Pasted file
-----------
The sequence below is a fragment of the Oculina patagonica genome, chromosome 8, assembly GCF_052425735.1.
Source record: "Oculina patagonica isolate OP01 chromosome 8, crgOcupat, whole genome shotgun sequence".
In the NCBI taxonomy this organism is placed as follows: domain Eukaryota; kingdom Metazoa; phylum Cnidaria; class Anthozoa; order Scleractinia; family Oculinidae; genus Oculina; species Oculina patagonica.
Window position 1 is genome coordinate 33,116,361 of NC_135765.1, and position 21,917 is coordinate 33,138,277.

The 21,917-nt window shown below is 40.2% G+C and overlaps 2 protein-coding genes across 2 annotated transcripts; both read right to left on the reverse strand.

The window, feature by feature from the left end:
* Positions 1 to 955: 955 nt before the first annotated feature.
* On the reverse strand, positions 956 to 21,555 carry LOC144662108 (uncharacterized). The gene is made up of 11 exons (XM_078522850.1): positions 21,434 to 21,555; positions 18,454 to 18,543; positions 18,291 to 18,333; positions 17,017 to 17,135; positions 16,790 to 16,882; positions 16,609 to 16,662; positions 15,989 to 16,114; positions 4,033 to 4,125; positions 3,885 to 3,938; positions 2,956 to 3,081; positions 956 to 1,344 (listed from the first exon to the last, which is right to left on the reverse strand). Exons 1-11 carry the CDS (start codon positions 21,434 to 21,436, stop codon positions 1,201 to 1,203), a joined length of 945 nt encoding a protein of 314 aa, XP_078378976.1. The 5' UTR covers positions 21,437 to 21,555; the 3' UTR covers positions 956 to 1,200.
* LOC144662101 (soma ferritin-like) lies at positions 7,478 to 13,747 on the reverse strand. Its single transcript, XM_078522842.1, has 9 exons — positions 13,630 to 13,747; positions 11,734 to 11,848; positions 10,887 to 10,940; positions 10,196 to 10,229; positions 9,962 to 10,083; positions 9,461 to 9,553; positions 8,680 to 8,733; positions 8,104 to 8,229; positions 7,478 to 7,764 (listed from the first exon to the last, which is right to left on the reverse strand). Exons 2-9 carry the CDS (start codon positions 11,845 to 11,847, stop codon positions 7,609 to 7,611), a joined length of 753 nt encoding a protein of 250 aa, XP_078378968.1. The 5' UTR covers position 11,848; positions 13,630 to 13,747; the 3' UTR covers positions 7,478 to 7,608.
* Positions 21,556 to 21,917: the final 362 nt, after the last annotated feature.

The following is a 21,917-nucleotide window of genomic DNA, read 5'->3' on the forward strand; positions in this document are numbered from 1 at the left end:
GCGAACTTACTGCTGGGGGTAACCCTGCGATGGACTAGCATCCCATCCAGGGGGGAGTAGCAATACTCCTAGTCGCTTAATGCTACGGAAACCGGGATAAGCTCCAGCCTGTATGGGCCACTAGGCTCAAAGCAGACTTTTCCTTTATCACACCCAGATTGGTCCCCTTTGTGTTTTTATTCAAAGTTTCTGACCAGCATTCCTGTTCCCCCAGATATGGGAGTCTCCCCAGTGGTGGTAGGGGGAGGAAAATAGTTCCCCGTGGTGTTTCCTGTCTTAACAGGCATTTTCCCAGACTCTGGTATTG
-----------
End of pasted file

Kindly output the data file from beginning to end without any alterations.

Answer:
The sequence below is a fragment of the Oculina patagonica genome, chromosome 8, assembly GCF_052425735.1.
Source record: "Oculina patagonica isolate OP01 chromosome 8, crgOcupat, whole genome shotgun sequence".
In the NCBI taxonomy this organism is placed as follows: domain Eukaryota; kingdom Metazoa; phylum Cnidaria; class Anthozoa; order Scleractinia; family Oculinidae; genus Oculina; species Oculina patagonica.
Window position 1 is genome coordinate 33,116,361 of NC_135765.1, and position 21,917 is coordinate 33,138,277.

The 21,917-nt window shown below is 40.2% G+C and overlaps 2 protein-coding genes across 2 annotated transcripts; both read right to left on the reverse strand.

The window, feature by feature from the left end:
* Positions 1 to 955: 955 nt before the first annotated feature.
* On the reverse strand, positions 956 to 21,555 carry LOC144662108 (uncharacterized). The gene is made up of 11 exons (XM_078522850.1): positions 21,434 to 21,555; positions 18,454 to 18,543; positions 18,291 to 18,333; positions 17,017 to 17,135; positions 16,790 to 16,882; positions 16,609 to 16,662; positions 15,989 to 16,114; positions 4,033 to 4,125; positions 3,885 to 3,938; positions 2,956 to 3,081; positions 956 to 1,344 (listed from the first exon to the last, which is right to left on the reverse strand). Exons 1-11 carry the CDS (start codon positions 21,434 to 21,436, stop codon positions 1,201 to 1,203), a joined length of 945 nt encoding a protein of 314 aa, XP_078378976.1. The 5' UTR covers positions 21,437 to 21,555; the 3' UTR covers positions 956 to 1,200.
* LOC144662101 (soma ferritin-like) lies at positions 7,478 to 13,747 on the reverse strand. Its single transcript, XM_078522842.1, has 9 exons — positions 13,630 to 13,747; positions 11,734 to 11,848; positions 10,887 to 10,940; positions 10,196 to 10,229; positions 9,962 to 10,083; positions 9,461 to 9,553; positions 8,680 to 8,733; positions 8,104 to 8,229; positions 7,478 to 7,764 (listed from the first exon to the last, which is right to left on the reverse strand). Exons 2-9 carry the CDS (start codon positions 11,845 to 11,847, stop codon positions 7,609 to 7,611), a joined length of 753 nt encoding a protein of 250 aa, XP_078378968.1. The 5' UTR covers position 11,848; positions 13,630 to 13,747; the 3' UTR covers positions 7,478 to 7,608.
* Positions 21,556 to 21,917: the final 362 nt, after the last annotated feature.

The following is a 21,917-nucleotide window of genomic DNA, read 5'->3' on the forward strand; positions in this document are numbered from 1 at the left end:
GCGAACTTACTGCTGGGGGTAACCCTGCGATGGACTAGCATCCCATCCAGGGGGGAGTAGCAATACTCCTAGTCGCTTAATGCTACGGAAACCGGGATAAGCTCCAGCCTGTATGGGCCACTAGGCTCAAAGCAGACTTTTCCTTTATCACACCCAGATTGGTCCCCTTTGTGTTTTTATTCAAAGTTTCTGACCAGCATTCCTGTTCCCCCAGATATGGGAGTCTCCCCAGTGGTGGTAGGGGGAGGAAAATAGTTCCCCGTGGTGTTTCCTGTCTTAACAGGCATTTTCCCAGACTCTGGTATTG